OFFICERS.–J. C. Garrett, President; J. W. McBetb, Vice President; G. W. Watts, Rec. Secretary; J. T. Mackey, Cor. Secretaiy. Managers-E. I Wolf, T. M. Bay, H. R. Demming, Benson Dankle, and C. Moler.
WARREN COUNTY. The Warren County Agricultural Society held their Annual Fair on the 5th, 6th and 7th days of September. The grounds were put in good order, and all done that was deemed essential for the convenience and comfort of exhibiters and spectators.
From the Treasurer's report, it will be seen that there is a falling off of the receipts from last year, which may be accounted for thus: the early and busy season of the year, the proximity of the United States and State Fairs, the one held in the adjoining county south, the other north, and, lastly, rainy weather during the first two days of the exhibition.
But the Board bave to regret a feeling that manifests itself detrimental to the usefulness and design of the society, which appears to be gradually running into a grand Horse Show and merry making Pic-nic, where the people gather by thousands to see the exhibition of that noble animal—the horse-to see each
other, and have a good time generally, with as little care and trouble as possible. All come to be entertained, instead of contributing their mite for the exhibition, There is material enough in the products and manufactures of this county to show each department to great perfection. The exhibition of horses, swine, agricultural implements and grain have not been surpassed in former years. The cattle interest was almost entirely neglected.
There were a few good sheep on exhibition, both fine wooled and mutton, but the poor creatures looked forsaken and neglected, huddling together in the furthermust corner of their pens, for fear of their mortal enemies, the dogs, and our lawmakers; the latter prefer spending their time and the people's money in banquet. ing, pleasure excursions, and making buncombe speeches, to legislating for the benefit of the farming interests, while the former are feasting upon his mutton. Is it too much, then, to ask from our rulers that they should notice those that sustain them? Where does the collector go to obtain the tax that is to sustain the credit of the State ? To the manufacturer ? No; he is protected by your laws, unless a cer. tain income results from bis investments over and above the expense of carrying on his establishment. To the mechanic ? he pays but a very small proportion of what the farmer has to pay. But our farms, though unproductive, must pay, though we have to toil early and late to sustain our families and meet our engagements. Our land is there, it must respond. But again, we ask, should not our requests be attended to, and aid be afforded to develop our resources, and improve our agriculture, while thus we are benefited ? The State will reap a large income from the increased products of our farms, by protecting our property from destruction, and a geological survey that would develop the full capabilities of our country.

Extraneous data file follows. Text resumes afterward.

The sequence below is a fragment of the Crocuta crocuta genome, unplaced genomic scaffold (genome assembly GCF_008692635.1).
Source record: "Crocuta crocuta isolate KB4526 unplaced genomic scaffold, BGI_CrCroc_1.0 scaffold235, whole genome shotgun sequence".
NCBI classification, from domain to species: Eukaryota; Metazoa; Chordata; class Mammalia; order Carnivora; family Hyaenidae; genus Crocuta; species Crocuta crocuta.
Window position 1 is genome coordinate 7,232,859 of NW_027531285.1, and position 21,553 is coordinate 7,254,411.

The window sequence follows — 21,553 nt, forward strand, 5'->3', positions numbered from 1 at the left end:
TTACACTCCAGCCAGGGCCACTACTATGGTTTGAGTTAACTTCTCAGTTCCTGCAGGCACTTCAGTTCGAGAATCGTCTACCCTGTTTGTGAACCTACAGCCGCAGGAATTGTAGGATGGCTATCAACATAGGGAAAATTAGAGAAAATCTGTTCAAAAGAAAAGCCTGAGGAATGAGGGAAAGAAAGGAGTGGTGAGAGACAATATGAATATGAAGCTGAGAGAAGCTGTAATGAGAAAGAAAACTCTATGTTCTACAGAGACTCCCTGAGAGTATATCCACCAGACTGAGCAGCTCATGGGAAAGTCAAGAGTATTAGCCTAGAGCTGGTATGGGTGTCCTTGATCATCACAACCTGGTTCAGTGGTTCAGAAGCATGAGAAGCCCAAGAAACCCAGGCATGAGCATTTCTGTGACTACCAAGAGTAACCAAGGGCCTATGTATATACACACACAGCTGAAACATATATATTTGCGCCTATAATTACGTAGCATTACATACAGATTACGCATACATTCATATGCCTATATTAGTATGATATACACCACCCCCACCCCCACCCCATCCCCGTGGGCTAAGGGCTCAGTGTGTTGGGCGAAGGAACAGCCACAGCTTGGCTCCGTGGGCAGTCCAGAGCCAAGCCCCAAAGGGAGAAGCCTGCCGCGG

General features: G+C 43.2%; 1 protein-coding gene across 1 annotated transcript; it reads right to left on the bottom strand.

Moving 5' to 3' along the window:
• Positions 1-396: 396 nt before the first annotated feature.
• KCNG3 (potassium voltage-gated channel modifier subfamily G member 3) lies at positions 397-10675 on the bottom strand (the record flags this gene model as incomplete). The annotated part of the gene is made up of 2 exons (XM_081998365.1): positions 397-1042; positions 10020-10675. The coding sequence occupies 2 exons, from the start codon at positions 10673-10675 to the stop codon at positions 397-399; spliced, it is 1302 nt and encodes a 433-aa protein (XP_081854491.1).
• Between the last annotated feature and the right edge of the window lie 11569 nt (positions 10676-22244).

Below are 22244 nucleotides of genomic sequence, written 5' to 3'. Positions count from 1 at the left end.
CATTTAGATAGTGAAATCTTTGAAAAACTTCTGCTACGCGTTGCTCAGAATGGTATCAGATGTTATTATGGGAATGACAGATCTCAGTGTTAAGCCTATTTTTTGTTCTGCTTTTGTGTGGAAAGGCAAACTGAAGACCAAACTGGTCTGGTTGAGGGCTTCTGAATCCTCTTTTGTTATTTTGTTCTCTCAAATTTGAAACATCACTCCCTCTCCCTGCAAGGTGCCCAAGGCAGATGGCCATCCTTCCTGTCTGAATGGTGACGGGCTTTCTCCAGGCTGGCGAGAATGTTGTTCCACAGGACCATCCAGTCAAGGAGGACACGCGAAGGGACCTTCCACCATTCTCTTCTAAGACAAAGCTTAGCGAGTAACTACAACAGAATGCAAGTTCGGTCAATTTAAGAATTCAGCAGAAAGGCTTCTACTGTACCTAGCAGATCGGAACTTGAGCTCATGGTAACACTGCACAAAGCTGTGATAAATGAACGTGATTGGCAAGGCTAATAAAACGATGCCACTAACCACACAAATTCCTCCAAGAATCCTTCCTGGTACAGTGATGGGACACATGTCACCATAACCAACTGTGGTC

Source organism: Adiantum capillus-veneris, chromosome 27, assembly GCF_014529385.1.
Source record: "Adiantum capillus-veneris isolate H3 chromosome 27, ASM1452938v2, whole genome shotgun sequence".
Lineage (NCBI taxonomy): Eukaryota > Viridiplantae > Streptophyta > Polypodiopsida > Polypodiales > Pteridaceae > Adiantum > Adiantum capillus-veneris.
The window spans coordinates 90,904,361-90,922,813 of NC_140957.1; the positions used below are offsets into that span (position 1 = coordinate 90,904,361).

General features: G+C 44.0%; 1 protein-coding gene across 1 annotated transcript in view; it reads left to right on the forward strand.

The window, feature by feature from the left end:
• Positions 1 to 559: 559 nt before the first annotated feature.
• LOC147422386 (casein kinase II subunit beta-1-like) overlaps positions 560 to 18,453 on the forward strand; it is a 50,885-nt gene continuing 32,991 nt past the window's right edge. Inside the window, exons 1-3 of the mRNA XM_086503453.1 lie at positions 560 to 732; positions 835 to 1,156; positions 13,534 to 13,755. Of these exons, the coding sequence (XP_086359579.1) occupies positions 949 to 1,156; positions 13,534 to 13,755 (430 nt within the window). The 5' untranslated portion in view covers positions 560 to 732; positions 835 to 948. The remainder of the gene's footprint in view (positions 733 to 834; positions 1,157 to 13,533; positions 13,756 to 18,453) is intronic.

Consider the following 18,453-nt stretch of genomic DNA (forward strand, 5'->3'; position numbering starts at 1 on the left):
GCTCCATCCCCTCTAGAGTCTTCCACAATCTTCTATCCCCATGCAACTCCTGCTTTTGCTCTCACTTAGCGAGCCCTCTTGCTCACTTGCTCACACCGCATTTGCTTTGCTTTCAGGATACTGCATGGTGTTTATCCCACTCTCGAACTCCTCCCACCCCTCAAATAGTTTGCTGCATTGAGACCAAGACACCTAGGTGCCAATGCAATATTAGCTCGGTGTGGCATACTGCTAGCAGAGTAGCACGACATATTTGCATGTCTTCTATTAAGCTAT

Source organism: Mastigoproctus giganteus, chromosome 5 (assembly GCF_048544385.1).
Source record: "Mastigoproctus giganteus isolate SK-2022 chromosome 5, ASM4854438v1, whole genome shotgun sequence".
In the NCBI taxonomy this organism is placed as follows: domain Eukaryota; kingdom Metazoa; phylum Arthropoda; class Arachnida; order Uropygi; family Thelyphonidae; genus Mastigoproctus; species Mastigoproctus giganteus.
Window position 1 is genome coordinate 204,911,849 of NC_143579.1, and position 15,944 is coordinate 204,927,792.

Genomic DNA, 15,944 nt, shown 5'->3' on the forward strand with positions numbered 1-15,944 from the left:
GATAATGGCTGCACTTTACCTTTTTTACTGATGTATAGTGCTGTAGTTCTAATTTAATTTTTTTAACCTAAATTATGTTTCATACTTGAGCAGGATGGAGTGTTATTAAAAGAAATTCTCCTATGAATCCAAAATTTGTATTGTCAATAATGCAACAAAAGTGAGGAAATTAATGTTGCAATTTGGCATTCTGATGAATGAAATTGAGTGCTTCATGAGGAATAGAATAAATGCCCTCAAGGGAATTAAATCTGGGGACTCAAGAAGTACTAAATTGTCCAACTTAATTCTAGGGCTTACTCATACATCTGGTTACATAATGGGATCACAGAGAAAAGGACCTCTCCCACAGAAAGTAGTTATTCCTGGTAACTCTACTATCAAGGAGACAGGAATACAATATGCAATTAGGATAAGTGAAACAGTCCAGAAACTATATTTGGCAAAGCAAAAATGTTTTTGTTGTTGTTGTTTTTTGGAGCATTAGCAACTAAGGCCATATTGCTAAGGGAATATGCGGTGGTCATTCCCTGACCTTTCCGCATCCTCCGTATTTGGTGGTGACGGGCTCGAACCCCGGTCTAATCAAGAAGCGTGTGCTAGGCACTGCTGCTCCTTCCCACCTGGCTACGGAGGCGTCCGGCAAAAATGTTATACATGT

The ladies' department was very well sustained, considering the inclemency of the weather. Smiles and tears were liberally dispensed by the hand of Providence, which kept our fair country women in a state of great commotion to find shelter for their expanded forms during the fits of weeping indulged in by old mother nature.
The crops raised in this county are the same as formerly reported, less tobacco and broom corn. Wheat, more than an average. Corn full average. Barley, short. Hay, oats and potatoes, good. Fruit, short; killed by late frosts.
The assessor's returns in March will give a much more accurate statement than we can approximate at this time.
OFFICERS.-Jacob Egbert, Lebanon, President; A. E. Stokes, Lebanon, Vice President and Treasurer; S. W. Egbert, Lebanon, Secretary. Directors—R. W. Gilchrist, John Bone, N. Kever, Henry Perrine, A. E. Dodds, L. G. Anderson.